Mord.

Edited by Mord

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There seem to be two types of CM player. There's the type who see CM as a 3-D interactive board game and then there's the players who see it as a war movie they can participate in. Hence the different playing styles, playing with the camera high up or playing with the camera down at troop level. An old joke of mine is players tend to raise up the camera during gameplay to just the height where they start losing graphics and terrain detail... then they complain about the bad graphics and lack of terrain detail! ^_^  Viewing from high camera level (often called 'eye of God') is convenient for placing waypoints but having the camera down in the weeds with the troops during the fight is a better gameplay experience... IMHO

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@Mord Wow, that's probably the best pitch I've ever read for a game, you should write their marketing copy! Haha.

@37mm That, accompanied by Mord's answer is really useful, thanks very much! I think I'm going to take the plunge. Historically I haven't been great with returning to games (let alone completing them, once they drift over 15ish hours), but I have been looking for a turn-based, modern-era war game (I was initially looking for something like Panzer Corps/Order of Battle, but in the modern-era) for a really long time and only stumbled upon this because of an RPS series. Your screenshots do illustrate the difference really well. Personally I don't think the increased draw distance is worth the FPS trade off. I like it to feel smooth moving around, and the units seem relatively unaffected by quality adjustments anyway. (Save for Mord's addition, but I'll cross that bridge when I get to it.)

@MikeyD From your descriptions, I probably fall more into the interactive board game, I think. I have only played a little so far, but trying to 'solve' each scenario optimally appeals to me. Perhaps misguided? Hehe.

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Posted (edited)
14 hours ago, MikeyD said:

Viewing from high camera level (often called 'eye of God') is convenient for placing waypoints but having the camera down in the weeds with the troops during the fight is a better gameplay experience...

+1

Have found that above level 3 or 4, the graphics of CM2 are not a lot better than a well-modded CM1.  So, Levels 1-3 are the best way to experience CM2 (other than when one needs to place TRP's, waypoints, or studying the map as Mikey says.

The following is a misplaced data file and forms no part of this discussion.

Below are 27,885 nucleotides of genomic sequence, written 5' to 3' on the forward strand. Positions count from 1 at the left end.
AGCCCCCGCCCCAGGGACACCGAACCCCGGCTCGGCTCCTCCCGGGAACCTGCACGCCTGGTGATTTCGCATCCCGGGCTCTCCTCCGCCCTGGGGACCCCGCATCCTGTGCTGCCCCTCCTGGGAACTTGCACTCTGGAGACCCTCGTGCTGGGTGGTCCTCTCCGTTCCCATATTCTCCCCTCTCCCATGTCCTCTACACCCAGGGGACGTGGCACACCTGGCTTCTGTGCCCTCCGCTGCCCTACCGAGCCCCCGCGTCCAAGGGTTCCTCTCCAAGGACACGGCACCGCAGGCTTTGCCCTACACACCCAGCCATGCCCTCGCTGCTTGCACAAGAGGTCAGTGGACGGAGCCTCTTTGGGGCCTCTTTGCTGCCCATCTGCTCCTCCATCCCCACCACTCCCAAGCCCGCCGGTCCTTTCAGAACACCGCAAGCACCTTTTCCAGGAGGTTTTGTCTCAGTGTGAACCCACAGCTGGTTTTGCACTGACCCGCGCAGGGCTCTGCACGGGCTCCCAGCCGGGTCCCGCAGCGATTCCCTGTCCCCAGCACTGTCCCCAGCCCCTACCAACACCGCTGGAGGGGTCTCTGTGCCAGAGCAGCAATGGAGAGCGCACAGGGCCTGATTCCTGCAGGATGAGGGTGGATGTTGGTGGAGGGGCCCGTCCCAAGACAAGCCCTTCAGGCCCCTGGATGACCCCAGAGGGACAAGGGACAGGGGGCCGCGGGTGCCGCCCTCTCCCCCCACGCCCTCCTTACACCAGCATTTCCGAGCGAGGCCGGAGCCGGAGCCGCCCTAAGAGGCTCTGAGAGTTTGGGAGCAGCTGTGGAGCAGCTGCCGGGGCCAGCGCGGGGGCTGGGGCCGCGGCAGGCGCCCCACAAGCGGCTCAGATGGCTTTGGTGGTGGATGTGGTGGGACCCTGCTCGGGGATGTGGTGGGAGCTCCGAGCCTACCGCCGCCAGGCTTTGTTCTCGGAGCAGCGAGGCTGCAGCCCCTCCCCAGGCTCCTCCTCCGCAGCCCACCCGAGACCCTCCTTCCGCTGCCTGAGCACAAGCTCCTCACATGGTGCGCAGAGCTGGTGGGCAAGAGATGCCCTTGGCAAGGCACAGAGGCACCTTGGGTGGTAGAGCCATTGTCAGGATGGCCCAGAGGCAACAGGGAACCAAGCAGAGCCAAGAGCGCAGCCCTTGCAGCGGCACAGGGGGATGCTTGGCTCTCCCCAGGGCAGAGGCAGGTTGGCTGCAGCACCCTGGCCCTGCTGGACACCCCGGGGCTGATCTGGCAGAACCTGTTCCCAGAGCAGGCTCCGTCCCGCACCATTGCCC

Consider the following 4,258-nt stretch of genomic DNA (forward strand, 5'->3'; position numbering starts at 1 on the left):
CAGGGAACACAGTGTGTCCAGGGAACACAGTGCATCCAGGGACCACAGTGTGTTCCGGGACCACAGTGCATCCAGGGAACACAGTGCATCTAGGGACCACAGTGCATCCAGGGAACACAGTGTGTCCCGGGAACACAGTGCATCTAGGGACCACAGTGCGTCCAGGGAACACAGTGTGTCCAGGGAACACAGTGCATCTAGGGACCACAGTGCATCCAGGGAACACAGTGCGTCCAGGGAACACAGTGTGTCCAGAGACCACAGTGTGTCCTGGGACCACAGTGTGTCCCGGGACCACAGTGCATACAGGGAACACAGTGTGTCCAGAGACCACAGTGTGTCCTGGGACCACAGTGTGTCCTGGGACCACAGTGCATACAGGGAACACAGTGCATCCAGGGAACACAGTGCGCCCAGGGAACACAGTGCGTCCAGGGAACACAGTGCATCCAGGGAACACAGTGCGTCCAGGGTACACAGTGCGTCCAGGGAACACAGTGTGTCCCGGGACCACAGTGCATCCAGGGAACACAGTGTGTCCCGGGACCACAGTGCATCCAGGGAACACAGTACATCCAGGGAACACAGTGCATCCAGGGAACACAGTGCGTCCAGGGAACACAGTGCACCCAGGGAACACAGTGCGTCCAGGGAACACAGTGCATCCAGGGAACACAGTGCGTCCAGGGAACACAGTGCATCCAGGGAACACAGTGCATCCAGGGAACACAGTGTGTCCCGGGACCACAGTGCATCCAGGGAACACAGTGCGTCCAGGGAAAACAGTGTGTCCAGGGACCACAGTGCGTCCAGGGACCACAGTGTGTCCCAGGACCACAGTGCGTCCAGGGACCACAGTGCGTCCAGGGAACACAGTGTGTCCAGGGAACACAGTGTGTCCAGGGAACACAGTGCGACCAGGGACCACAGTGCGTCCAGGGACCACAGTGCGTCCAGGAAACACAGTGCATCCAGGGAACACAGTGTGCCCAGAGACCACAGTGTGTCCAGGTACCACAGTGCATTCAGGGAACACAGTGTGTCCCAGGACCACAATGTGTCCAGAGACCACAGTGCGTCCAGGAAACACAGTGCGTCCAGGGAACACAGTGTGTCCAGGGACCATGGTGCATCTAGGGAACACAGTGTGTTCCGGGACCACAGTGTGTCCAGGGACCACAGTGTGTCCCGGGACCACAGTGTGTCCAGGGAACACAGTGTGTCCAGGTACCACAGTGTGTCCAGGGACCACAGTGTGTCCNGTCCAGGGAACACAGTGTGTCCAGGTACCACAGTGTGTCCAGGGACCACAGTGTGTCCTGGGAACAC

"I haven't been great with returning to games (let alone completing them, once they drift over 15ish hours), but I have been looking for a turn-based, modern-era war game..."

Seems like you have found a home here with CMSF2 and CMBS.  Many of us are veteran cardboard wargamers with hundreds (or thousands) of wargames from the last 30+ years stacked up in our garages, but computer games are so much more convenient and faster to play - esp if one doesn't have human oppos nearby.  While some complain about the AI, I think BF has done an outstanding job creating AI that (for the most part) makes units behave "realistically".

 

Edited by Erwin

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Posted (edited)
15 hours ago, AdamActual said:

@Mord Wow, that's probably the best pitch I've ever read for a game, you should write their marketing copy! Haha.

Thanks, man. I get inspired when new people come along and show interest. It reignites my enthusiasm for the series, explaining all the nuances and reasons why I love the games and I get to see them through fresh eyes to boot. The best way to grow the community base is to welcome new or potential players with open arms and share our knowledge and passion to peak their interests. I get hyped because I want people to experience the same kinda badass moments that I have.

 

15 hours ago, AdamActual said:

From your descriptions, I probably fall more into the interactive board game, I think. I have only played a little so far, but trying to 'solve' each scenario optimally appeals to me. Perhaps misguided? Hehe.

Welp, the one thing Mikey left out is that you can actually do both at the same time if you play WEGO. Plot and play your moves from way up high, then rewind and get down in the dirt for a more immersive experience on the second/third/fourth viewing of the turn. You can travel around the map and view all the action up close and personal from any angle you want, catching all the killer scenes as they play out. You don't miss out on 90% of the coolness like you do in most every other game at this level.

Here's a little vid @IICptMillerII posted a while back that I like to use to illustrate the allure of a CM game.

That beautiful 14 seconds of immersion is what keeps a lot of us coming back for more.

I would also recommend not limiting yourself to just Modern or just WWII. CM's various flavors are a big part of the series's attraction. As you get comfortable with the play-style and mechanics you definitely should branch out into other titles. And added bonus, the engine state stays consistent across tiles. No feature envy. If a new title came out tomorrow and added new explosion graphics and detailed hand to hand combat animations all the titles would eventually get access to them. Pretty damn cool.